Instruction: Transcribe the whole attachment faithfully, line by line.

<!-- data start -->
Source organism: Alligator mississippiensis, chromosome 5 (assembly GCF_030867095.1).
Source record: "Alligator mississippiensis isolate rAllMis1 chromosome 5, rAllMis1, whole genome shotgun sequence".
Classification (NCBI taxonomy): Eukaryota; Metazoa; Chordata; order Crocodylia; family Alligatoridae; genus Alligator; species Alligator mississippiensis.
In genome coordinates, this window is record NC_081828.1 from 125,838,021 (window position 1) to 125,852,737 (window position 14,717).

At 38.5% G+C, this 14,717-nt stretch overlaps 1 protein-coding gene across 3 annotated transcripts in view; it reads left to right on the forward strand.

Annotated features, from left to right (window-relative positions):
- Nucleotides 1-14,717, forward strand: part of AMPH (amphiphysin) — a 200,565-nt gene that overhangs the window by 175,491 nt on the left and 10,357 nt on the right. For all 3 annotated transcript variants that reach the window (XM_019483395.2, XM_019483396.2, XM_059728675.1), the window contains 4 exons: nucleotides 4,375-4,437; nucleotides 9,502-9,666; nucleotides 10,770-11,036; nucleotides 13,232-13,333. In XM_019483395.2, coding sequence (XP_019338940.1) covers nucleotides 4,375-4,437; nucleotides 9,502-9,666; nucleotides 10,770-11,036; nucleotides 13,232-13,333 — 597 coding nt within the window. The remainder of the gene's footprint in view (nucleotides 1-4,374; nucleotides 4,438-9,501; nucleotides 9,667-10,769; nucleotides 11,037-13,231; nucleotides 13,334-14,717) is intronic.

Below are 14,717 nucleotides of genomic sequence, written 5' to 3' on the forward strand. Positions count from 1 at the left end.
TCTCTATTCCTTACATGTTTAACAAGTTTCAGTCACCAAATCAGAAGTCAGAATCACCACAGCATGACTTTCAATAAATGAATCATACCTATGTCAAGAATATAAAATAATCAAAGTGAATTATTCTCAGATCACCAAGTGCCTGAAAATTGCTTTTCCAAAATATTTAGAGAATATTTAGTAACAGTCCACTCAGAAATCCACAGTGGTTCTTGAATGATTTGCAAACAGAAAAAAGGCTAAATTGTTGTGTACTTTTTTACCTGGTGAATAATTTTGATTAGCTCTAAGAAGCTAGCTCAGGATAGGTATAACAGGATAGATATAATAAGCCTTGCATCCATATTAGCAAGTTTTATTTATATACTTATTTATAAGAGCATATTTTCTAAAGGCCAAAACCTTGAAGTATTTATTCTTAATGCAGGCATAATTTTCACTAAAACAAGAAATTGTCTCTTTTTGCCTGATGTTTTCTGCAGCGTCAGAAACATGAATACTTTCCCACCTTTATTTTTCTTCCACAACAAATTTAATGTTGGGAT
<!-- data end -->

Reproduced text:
Source organism: Alligator mississippiensis, chromosome 5 (assembly GCF_030867095.1).
Source record: "Alligator mississippiensis isolate rAllMis1 chromosome 5, rAllMis1, whole genome shotgun sequence".
Classification (NCBI taxonomy): Eukaryota; Metazoa; Chordata; order Crocodylia; family Alligatoridae; genus Alligator; species Alligator mississippiensis.
In genome coordinates, this window is record NC_081828.1 from 125,838,021 (window position 1) to 125,852,737 (window position 14,717).

At 38.5% G+C, this 14,717-nt stretch overlaps 1 protein-coding gene across 3 annotated transcripts in view; it reads left to right on the forward strand.

Annotated features, from left to right (window-relative positions):
- Nucleotides 1-14,717, forward strand: part of AMPH (amphiphysin) — a 200,565-nt gene that overhangs the window by 175,491 nt on the left and 10,357 nt on the right. For all 3 annotated transcript variants that reach the window (XM_019483395.2, XM_019483396.2, XM_059728675.1), the window contains 4 exons: nucleotides 4,375-4,437; nucleotides 9,502-9,666; nucleotides 10,770-11,036; nucleotides 13,232-13,333. In XM_019483395.2, coding sequence (XP_019338940.1) covers nucleotides 4,375-4,437; nucleotides 9,502-9,666; nucleotides 10,770-11,036; nucleotides 13,232-13,333 — 597 coding nt within the window. The remainder of the gene's footprint in view (nucleotides 1-4,374; nucleotides 4,438-9,501; nucleotides 9,667-10,769; nucleotides 11,037-13,231; nucleotides 13,334-14,717) is intronic.

Below are 14,717 nucleotides of genomic sequence, written 5' to 3' on the forward strand. Positions count from 1 at the left end.
TCTCTATTCCTTACATGTTTAACAAGTTTCAGTCACCAAATCAGAAGTCAGAATCACCACAGCATGACTTTCAATAAATGAATCATACCTATGTCAAGAATATAAAATAATCAAAGTGAATTATTCTCAGATCACCAAGTGCCTGAAAATTGCTTTTCCAAAATATTTAGAGAATATTTAGTAACAGTCCACTCAGAAATCCACAGTGGTTCTTGAATGATTTGCAAACAGAAAAAAGGCTAAATTGTTGTGTACTTTTTTACCTGGTGAATAATTTTGATTAGCTCTAAGAAGCTAGCTCAGGATAGGTATAACAGGATAGATATAATAAGCCTTGCATCCATATTAGCAAGTTTTATTTATATACTTATTTATAAGAGCATATTTTCTAAAGGCCAAAACCTTGAAGTATTTATTCTTAATGCAGGCATAATTTTCACTAAAACAAGAAATTGTCTCTTTTTGCCTGATGTTTTCTGCAGCGTCAGAAACATGAATACTTTCCCACCTTTATTTTTCTTCCACAACAAATTTAATGTTGGGAT